This, of course, is the erroneous argument put forward by Nationalists who point to the 1980s when substantial Conservative majorities in Westminster were accompanied by a dramatic collapse in the Conservative vote in Scotland – but it conveniently overlooks the more recent period (1997-2010) when the vote in Scotland aligned with the rest of the UK to return a Labour government – with, latterly, both a Scottish prime minister and Scottish chancellor of the Exchequer.
It also ignores the fact that on three occasions since the Second World War (1950, 1964 and 1974) votes in Scotland contributed to forming governments at Westminster that were a different colour to those voted for in England.
But that, of course, is the nature of any democracy – the party with the majority of MPs within a given geographic area forms the government. It is not necessarily an argument for separation. In the Scottish Parliament, for example, Orkney and Shetland consistently vote Liberal Democrat but we have an SNP administration and, while there may be occasional mutterings about breaking away if Scotland votes for independence, nobody seriously seems to be suggesting the Northern Isles separate from Scotland.
And, of course, the rest of the UK is not some monolithic block that all votes the same way. It is a patchwork of different areas with varying opinions that may or may not get the government it votes for.
In the most recent general election in 2010, for example, of the 74 parliamentary seats in Greater London, 44 returned Labour MPs, 23 Conservative MPs and seven Liberal Democrats.
So London, with a population more than double that of Scotland and a massive contributor to the national Exchequer, could also argue it didn’t get the government it voted for.
However, some would argue that not always getting what you voted for is compensated for by the benefits of remaining in a unified country without the threat of internal borders; with a common currency; a common defence force and intelligence system; an extensive network of embassies and consulates throughout the world that benefits travelling citizens; and without the massive expenditure of duplicating a host of agencies required to run a separate country.
We are all Governed by our British Parliament, not "Ruled"
Nationalists will say, "We don't want to be ruled by England."
We pro-UK people are not "ruled" by England. Rather, we are governed by our British Parliament which we elect democratically by voting as the United Kingdom together.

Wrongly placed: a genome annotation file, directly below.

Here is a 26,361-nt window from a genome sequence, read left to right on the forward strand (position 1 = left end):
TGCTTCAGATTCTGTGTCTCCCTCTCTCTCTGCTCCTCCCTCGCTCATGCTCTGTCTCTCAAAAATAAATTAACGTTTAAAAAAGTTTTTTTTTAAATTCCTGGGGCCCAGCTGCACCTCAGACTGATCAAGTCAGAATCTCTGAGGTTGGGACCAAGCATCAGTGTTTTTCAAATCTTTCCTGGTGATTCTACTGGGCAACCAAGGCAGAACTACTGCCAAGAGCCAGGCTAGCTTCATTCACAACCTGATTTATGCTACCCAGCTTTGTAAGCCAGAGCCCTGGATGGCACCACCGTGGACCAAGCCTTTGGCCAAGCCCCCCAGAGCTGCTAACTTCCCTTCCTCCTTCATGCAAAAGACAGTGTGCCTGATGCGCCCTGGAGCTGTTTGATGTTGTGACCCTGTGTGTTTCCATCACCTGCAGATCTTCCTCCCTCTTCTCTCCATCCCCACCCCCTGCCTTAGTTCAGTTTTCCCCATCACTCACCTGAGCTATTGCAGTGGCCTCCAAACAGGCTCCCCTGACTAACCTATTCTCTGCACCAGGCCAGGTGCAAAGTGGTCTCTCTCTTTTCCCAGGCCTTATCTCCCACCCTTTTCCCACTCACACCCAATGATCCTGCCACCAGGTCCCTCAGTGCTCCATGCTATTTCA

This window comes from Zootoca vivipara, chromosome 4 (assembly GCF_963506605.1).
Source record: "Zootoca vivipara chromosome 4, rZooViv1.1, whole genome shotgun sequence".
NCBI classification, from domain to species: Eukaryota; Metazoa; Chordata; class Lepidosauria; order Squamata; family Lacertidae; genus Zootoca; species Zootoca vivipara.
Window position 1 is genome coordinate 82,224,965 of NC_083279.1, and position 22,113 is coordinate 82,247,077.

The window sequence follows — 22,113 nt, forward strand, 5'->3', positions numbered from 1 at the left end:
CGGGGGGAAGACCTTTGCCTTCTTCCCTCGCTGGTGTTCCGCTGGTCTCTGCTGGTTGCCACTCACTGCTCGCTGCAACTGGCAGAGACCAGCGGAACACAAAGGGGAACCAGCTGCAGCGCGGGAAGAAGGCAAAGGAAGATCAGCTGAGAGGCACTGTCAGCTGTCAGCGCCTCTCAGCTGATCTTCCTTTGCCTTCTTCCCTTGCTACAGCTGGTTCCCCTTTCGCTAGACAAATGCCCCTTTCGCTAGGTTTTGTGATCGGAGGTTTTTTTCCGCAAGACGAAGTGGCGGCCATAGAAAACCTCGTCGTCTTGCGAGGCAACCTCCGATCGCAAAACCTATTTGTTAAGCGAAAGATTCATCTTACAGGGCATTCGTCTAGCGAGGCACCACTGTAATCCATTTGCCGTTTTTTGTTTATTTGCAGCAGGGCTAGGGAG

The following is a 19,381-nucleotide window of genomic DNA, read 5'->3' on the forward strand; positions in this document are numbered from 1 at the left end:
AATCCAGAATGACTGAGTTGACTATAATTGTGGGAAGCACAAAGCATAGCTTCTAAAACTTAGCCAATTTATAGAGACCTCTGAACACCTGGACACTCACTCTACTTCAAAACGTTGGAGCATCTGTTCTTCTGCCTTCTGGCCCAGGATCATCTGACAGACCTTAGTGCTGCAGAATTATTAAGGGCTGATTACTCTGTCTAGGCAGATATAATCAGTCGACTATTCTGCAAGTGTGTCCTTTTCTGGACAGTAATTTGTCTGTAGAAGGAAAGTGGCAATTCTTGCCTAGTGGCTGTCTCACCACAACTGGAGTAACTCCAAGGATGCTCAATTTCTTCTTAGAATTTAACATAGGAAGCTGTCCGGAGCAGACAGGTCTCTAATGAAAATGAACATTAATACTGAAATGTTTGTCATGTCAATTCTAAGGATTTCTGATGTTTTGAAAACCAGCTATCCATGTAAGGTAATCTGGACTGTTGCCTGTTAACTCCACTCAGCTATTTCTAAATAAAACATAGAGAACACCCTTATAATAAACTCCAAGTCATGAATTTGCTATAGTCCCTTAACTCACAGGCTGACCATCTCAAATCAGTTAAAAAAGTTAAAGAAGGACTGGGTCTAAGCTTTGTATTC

As we have shown in the above article, since 1945 "Scotland" specifically - in the sense of the voting electorate of Scotland - has had the government which the majority on the day voted for 2 out of 3 times. We had the Labour Party for 13 years until 2010. From the nationalist frame which focuses only on the majority of the voting electorate of Scotland, per se, getting what "it" wants, that is a very fair record.
Separation would Create a Democratic Deficit – it would not Remedy one
The nationalists say, "Under independence we will always get the government we vote for."
If we ignore their use of the word "we" to mean "us, nationalists", and instead use it to mean "the most people in Scotland possible" then it is quite obviously not correct on its face.
Under the present system, more people in Scotland have more chance of getting a government they vote for, within the UK – whether that government is in Holyrood or Westminster.
For example, right now, everyone in Scotland who voted Lib Dem, Conservative or SNP has a form of government which they voted for. Under independence, that broad democratic representation would be much weaker.
It would mean that fewer people were represented in some way; because only the people who voted for the party in power in Holyrood could say they had a government they voted for! Separation would mean that the majority of us would never get a party in power, anywhere, which we voted for!
It is clear that under the present system, more people in Scotland have the potential to have a party in power – in either Holyrood or Westminster – which they vote for.
A Different Government in Westminster can be a Good Thing
A different government in Westminster potentially can have the effect of moderating the worst ideological excesses of the administration in Holyrood and vice versa. That balance of powers can be a good thing.
Scotland and England also work together fairly well in moderating the balance of power at Westminster elections. For example, within the UK, "English" conservatism (and we are generalising when we speak in such terms, hence the quotes) is able to exercise a necessary degree of balancing moderation upon "Scottish" socialism; just as "Scottish" socialism exercises a necessary degree of balancing moderation upon "English" conservatism.
Scotland and England need each other to balance out the ideological extremes of each other, and it is one of the reasons why the UK has been such a relatively stable political entity for so many years.
MPs from Scotland Affect the Overall Result